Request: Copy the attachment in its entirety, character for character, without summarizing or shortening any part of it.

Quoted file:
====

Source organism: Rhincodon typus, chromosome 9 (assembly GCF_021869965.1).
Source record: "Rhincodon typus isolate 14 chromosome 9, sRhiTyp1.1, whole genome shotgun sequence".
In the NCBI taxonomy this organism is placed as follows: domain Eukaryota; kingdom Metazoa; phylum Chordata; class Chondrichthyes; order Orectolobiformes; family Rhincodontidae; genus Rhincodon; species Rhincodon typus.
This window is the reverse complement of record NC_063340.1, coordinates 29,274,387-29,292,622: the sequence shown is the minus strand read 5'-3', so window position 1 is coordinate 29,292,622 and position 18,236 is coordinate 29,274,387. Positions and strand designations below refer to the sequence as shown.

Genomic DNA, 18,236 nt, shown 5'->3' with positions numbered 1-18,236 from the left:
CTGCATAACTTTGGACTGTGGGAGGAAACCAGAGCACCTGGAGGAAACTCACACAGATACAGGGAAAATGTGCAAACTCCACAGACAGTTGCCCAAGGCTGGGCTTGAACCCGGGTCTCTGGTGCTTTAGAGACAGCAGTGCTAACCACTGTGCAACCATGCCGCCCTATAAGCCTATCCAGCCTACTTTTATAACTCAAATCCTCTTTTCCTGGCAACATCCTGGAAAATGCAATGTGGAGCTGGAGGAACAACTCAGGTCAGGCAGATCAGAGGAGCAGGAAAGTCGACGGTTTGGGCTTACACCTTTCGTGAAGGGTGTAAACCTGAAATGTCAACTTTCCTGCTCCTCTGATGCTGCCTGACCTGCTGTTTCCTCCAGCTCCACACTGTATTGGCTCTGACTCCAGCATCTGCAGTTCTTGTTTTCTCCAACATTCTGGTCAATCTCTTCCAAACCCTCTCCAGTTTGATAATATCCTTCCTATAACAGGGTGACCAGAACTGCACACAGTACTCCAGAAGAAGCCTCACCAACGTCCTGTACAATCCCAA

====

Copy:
Source organism: Rhincodon typus, chromosome 9 (assembly GCF_021869965.1).
Source record: "Rhincodon typus isolate 14 chromosome 9, sRhiTyp1.1, whole genome shotgun sequence".
In the NCBI taxonomy this organism is placed as follows: domain Eukaryota; kingdom Metazoa; phylum Chordata; class Chondrichthyes; order Orectolobiformes; family Rhincodontidae; genus Rhincodon; species Rhincodon typus.
This window is the reverse complement of record NC_063340.1, coordinates 29,274,387-29,292,622: the sequence shown is the minus strand read 5'-3', so window position 1 is coordinate 29,292,622 and position 18,236 is coordinate 29,274,387. Positions and strand designations below refer to the sequence as shown.

Genomic DNA, 18,236 nt, shown 5'->3' with positions numbered 1-18,236 from the left:
CTGCATAACTTTGGACTGTGGGAGGAAACCAGAGCACCTGGAGGAAACTCACACAGATACAGGGAAAATGTGCAAACTCCACAGACAGTTGCCCAAGGCTGGGCTTGAACCCGGGTCTCTGGTGCTTTAGAGACAGCAGTGCTAACCACTGTGCAACCATGCCGCCCTATAAGCCTATCCAGCCTACTTTTATAACTCAAATCCTCTTTTCCTGGCAACATCCTGGAAAATGCAATGTGGAGCTGGAGGAACAACTCAGGTCAGGCAGATCAGAGGAGCAGGAAAGTCGACGGTTTGGGCTTACACCTTTCGTGAAGGGTGTAAACCTGAAATGTCAACTTTCCTGCTCCTCTGATGCTGCCTGACCTGCTGTTTCCTCCAGCTCCACACTGTATTGGCTCTGACTCCAGCATCTGCAGTTCTTGTTTTCTCCAACATTCTGGTCAATCTCTTCCAAACCCTCTCCAGTTTGATAATATCCTTCCTATAACAGGGTGACCAGAACTGCACACAGTACTCCAGAAGAAGCCTCACCAACGTCCTGTACAATCCCAA